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Informal Systems Seminar (ISS), Centre for Intelligent Machines (CIM) and Groupe d'Etudes et de Recherche en Analyse des Decisions (GERAD)

Robust Stochastic Games and Systemic Risk

Sebastian Jaimungal
Department of Statistical Sciences and Mathematical Finance Program University of Toronto

May 24, 2017 at  2:30 PM
McConnell Engineering Room 603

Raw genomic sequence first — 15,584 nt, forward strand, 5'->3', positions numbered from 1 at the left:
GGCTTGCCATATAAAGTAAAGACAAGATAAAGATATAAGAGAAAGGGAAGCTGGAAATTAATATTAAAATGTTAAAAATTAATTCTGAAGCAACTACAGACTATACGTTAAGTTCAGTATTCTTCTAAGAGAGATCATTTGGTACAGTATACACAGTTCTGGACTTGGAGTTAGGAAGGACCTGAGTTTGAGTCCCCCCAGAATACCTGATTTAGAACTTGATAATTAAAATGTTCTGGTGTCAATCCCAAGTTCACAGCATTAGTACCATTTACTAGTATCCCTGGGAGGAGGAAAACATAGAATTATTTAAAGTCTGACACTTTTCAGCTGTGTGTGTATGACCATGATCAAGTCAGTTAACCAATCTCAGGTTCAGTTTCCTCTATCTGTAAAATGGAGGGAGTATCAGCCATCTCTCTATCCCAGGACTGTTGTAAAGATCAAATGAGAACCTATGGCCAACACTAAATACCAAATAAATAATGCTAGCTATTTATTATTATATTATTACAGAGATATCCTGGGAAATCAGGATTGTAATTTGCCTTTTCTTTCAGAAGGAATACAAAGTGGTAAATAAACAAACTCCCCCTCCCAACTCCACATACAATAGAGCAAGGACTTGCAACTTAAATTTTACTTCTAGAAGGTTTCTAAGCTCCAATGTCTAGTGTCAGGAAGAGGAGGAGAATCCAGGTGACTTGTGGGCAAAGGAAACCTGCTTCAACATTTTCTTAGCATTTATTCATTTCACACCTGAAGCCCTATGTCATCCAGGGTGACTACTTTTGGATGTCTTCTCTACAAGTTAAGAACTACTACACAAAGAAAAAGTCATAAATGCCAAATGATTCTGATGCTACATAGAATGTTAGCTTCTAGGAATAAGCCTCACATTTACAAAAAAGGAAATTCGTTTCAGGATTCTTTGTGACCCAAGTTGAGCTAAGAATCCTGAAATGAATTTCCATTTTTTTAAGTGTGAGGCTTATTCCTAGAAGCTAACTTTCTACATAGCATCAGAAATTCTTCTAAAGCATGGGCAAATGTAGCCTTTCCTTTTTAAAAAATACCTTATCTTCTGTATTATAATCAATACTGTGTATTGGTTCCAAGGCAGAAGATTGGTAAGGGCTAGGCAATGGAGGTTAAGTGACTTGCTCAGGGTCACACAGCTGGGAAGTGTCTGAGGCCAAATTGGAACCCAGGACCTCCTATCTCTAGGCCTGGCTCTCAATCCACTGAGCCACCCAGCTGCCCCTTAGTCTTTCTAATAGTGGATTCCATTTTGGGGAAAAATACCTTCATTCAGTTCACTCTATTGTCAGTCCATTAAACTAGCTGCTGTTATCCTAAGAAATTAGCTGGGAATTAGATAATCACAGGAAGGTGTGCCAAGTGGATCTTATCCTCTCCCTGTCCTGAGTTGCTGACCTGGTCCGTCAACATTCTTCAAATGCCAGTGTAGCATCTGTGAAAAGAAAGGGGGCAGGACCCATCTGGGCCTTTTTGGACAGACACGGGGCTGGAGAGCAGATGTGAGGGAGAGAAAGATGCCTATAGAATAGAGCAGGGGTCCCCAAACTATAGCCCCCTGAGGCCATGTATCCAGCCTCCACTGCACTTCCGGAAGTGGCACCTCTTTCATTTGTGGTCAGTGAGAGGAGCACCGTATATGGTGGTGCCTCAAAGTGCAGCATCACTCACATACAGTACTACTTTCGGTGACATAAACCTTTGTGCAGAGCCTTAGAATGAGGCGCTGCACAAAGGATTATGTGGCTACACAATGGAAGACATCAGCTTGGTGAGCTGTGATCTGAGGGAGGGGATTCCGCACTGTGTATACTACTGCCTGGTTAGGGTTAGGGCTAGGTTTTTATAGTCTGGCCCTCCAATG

Interbank borrowing and lending may induce systemic risk into financial markets. To incorporate this effect, log-monetary reserves must be coupled. When, banks borrow/lend from/to a central bank, and they optimize their cost of borrowing and lending in a stochastic game setting, Carmona et. al. (2015) show that market stability can be increased. Their results follow from a specific modelling framework. All models, however, have error in them, and here we account for model uncertainty (also known as ambiguity aversion) by recasting the problem as a robust stochastic game. By proving a robust variation of the stochastic Pontryagin maximum principle, we succeed in providing a strategy which leads to a Nash equilibria for the finite game, and also study the mean-field game limit. We further prove that an $\epsilon$-Nash equilibrium exists, and a verification theorem is shown to hold for more general convex-concave cost functions. Moreover, we show that when firms are ambiguity-averse, default probabilities can be reduced relative to their ambiguity-neutral counterparts.